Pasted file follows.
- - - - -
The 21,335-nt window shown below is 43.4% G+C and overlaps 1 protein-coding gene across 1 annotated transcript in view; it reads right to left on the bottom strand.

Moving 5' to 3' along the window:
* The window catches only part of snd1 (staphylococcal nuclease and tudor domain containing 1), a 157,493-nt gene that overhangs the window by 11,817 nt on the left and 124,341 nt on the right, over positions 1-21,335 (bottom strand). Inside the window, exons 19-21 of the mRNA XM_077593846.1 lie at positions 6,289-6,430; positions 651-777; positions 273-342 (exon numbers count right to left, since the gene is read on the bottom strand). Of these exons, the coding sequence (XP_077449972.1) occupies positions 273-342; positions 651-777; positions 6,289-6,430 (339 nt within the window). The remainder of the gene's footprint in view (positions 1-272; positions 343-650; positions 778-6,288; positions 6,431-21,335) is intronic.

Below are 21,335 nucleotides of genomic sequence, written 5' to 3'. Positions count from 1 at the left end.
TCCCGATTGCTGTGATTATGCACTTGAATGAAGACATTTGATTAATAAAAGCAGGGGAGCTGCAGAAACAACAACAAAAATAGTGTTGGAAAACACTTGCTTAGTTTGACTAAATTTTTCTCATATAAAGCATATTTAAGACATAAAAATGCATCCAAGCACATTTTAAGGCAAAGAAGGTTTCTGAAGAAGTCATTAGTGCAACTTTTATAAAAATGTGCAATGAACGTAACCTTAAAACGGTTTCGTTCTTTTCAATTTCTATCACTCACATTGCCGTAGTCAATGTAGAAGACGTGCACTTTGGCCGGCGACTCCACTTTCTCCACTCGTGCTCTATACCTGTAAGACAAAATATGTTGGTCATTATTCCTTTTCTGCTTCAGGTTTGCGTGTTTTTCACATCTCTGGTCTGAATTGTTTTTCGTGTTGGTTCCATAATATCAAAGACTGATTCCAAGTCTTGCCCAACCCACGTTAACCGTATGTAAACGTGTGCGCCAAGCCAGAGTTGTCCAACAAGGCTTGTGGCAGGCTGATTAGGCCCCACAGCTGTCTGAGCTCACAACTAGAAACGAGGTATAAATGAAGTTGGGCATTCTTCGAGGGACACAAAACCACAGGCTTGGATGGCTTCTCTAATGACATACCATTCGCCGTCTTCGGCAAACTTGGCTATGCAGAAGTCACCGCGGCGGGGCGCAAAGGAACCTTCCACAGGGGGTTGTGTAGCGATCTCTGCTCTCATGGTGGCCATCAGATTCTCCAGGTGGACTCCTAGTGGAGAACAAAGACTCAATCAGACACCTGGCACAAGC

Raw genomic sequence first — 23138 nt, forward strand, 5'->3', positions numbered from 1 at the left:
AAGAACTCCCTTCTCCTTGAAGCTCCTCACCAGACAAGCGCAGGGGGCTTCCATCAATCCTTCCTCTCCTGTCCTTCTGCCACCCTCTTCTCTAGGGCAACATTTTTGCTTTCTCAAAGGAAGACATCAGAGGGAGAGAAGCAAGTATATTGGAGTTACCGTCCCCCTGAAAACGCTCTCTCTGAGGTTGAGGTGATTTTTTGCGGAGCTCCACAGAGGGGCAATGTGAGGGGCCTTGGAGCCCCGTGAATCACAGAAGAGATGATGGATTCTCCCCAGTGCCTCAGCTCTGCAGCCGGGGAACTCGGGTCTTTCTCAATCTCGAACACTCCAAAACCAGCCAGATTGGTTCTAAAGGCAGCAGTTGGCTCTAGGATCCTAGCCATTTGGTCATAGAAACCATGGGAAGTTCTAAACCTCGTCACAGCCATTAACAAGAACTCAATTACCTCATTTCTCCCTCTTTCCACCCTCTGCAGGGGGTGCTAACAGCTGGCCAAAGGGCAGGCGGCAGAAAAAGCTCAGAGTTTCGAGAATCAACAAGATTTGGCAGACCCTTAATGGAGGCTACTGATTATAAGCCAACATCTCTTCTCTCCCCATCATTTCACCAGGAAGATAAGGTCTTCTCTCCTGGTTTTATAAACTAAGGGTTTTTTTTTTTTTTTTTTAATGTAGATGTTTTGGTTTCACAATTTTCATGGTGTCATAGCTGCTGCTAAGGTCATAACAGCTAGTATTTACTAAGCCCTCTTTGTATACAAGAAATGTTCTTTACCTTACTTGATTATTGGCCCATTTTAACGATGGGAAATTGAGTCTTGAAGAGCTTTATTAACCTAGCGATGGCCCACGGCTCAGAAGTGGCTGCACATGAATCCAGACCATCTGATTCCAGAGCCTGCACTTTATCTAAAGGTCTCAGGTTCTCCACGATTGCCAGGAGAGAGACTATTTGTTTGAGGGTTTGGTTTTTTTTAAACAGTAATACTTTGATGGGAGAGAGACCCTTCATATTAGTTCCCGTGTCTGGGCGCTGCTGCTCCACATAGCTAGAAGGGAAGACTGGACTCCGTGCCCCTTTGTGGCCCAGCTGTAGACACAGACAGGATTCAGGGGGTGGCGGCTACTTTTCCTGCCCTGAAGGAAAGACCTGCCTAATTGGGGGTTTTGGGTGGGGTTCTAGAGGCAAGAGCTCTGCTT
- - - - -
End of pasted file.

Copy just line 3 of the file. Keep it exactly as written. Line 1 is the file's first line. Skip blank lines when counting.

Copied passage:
* The window catches only part of snd1 (staphylococcal nuclease and tudor domain containing 1), a 157,493-nt gene that overhangs the window by 11,817 nt on the left and 124,341 nt on the right, over positions 1-21,335 (bottom strand). Inside the window, exons 19-21 of the mRNA XM_077593846.1 lie at positions 6,289-6,430; positions 651-777; positions 273-342 (exon numbers count right to left, since the gene is read on the bottom strand). Of these exons, the coding sequence (XP_077449972.1) occupies positions 273-342; positions 651-777; positions 6,289-6,430 (339 nt within the window). The remainder of the gene's footprint in view (positions 1-272; positions 343-650; positions 778-6,288; positions 6,431-21,335) is intronic.